And some of the tips include:

  • Be Up Front About Your Twitter Aspirations
  • Be Personal (to a point)
  • Reciprocate Gracefully

10 Twitter Etiquette Rules

  • Remember, Twitter is a conversation.
  • Ask questions; don’t just pontificate.
  • Transparency is vital — just as with any other social media.

Twitiquette: 10 Twitter Etiquette Tips to Get and Keep Followers

  • Stick to the Topic
  • Be Original
  • Hold Your Tongue
  • Keep It Brief

Digging down a little deeper, we can distinguish between different kinds of suggestions. I think all of these are valid, and mean no disrespect in drawing them out. I merely wish to offer these as observations, as none of us here are fools, and knowing something about an author’s perspective can be useful in placing his or her advice into context.

  • Suggestions based on what twitter is
  • Suggestions based on how twitter works
  • Suggestions based on what to say
  • Suggestions based on how to behave
  • Suggestions based on how to achieve results

In comparing these perspectives, we see that there are of course different ways of measuring the utility, purpose, service, functionality (technically and socially), normative conventions, benefits, and strategies of tweeting. If twitter were youtube, we could imagine these lists as comprising of recommendations for how to create good videos. By analogy, we’d expect recommendations on whether or not to talk into the camera, whether to fix it or use handheld, whether to conduct interviews or shoot first person confessions, whether to edit and produce or keep it real and authentic — and so on.

What I found little of, and which bothers me a little, is advice on how to be creative, and how to communicate with relationships in mind. I don’t know if this is because that kind of advice would be pure speculation and conjecture, or if it’s because most to do lists are pretty simplistic and common-sensical. It would be nice to hear from some folks how twitter can offer more than just a means to personal status and “strategic” results. It would be nice to see ideas around content creation (story telling?), how to be helpful, how to use questions to elicit interesting responses, and how to sustain audience interest over time.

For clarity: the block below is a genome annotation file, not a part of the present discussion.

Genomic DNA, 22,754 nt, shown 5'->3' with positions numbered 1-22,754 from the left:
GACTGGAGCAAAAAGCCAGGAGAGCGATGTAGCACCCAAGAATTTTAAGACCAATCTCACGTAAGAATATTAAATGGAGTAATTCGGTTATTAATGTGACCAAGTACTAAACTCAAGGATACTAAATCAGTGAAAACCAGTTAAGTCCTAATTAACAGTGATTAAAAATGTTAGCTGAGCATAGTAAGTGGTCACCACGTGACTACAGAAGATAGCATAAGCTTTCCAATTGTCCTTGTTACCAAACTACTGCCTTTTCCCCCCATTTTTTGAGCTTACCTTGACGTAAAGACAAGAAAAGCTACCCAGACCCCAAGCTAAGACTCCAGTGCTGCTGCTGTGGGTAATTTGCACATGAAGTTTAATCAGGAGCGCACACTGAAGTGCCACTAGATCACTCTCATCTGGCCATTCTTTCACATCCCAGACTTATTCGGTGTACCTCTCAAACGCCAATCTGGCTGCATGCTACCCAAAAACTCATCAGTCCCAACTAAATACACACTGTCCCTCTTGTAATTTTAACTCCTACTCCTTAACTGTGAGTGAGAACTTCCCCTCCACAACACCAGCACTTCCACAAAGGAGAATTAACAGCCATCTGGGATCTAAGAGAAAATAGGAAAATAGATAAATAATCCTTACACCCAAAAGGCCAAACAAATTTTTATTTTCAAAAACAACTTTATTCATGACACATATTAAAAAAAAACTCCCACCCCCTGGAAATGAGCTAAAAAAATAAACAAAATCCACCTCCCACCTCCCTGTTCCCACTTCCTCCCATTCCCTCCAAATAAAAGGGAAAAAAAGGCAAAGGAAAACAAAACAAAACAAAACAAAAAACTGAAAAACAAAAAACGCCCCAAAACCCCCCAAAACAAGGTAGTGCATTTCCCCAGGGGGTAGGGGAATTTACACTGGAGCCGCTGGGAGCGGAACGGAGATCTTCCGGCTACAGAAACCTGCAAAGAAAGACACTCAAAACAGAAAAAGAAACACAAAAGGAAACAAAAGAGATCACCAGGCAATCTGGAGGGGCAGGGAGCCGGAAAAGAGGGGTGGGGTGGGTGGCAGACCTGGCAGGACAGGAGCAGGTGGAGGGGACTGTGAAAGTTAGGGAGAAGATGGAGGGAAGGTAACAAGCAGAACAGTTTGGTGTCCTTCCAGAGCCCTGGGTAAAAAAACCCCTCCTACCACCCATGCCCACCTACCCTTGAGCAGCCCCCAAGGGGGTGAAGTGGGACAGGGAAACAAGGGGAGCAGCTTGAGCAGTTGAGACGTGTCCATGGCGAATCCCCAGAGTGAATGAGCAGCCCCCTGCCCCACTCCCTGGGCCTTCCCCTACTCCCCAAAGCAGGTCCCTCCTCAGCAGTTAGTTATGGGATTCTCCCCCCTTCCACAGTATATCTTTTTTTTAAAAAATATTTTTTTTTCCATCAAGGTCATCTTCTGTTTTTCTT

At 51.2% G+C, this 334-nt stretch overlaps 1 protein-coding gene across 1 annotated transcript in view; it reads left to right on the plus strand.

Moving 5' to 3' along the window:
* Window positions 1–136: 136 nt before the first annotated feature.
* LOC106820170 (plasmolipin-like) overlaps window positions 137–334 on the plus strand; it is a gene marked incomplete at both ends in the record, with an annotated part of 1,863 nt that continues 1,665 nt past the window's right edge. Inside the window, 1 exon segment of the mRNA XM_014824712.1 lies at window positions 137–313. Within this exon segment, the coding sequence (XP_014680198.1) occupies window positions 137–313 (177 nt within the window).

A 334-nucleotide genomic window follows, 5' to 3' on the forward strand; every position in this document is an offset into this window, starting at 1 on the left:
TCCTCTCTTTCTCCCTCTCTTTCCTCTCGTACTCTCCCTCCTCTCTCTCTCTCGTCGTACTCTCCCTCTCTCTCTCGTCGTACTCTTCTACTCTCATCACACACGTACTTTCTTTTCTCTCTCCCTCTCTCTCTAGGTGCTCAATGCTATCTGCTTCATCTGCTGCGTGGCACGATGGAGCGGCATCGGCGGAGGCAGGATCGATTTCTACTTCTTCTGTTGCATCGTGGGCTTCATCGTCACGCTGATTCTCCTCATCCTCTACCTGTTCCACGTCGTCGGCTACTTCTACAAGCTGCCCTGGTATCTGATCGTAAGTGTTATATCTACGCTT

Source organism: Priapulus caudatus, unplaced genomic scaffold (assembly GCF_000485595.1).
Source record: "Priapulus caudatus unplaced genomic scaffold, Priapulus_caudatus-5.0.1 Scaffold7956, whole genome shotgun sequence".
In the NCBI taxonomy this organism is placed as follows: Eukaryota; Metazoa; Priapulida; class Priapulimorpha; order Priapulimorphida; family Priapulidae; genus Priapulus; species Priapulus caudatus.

Few of the tips suggest that twitter is a community, for example. Perhaps this says something about twitter, or perhaps it just indicates that we tend to emphasize individual benefits first and foremost. It could easily be that many of the lists seek to help newcomers and to offer guidelines for how best to use twitter in ways that avoid common pitfalls or which address some of its socially uncertain and ambiguous attributes (follow, @reply, auto follow, dm, etc). And few of the suggestions take into account the attention economy on twitter: the emphasis is on getting attention, not giving it, and success is cloaked in personal benefits over communal or social results.

We overlook the simple fact that if all of us just use twitter to talk, then who’s doing the listening? To that end, it seems there might be an opportunity for social media “experts” to make some suggestions as to how to carry on conversation, how to sustain interactions, how to unfold and deepen exchanges and extend twitter through third party applications and feed aggregators to make more of it than is obtained in 140 character message bites. I’d like to see a few tips on how to respond, for example. Where to respond (on twitter, in facebook, on friendfeed?). Or how about debating differences — there’s a lot of affirmation on twitter and little high-quality debate: there’s an obvious element of etiquette at play here, but if the medium is to be truly conversational, then surely it ought to be good for debate. (Somebody start a debate format!)

There’s a lot I haven’t covered here, including search and findability, hashtagging and social conventions (microsyntax? followfriday et al), twitter and analytics, and more. So feel free to comment away if you have thoughts on where to go from here.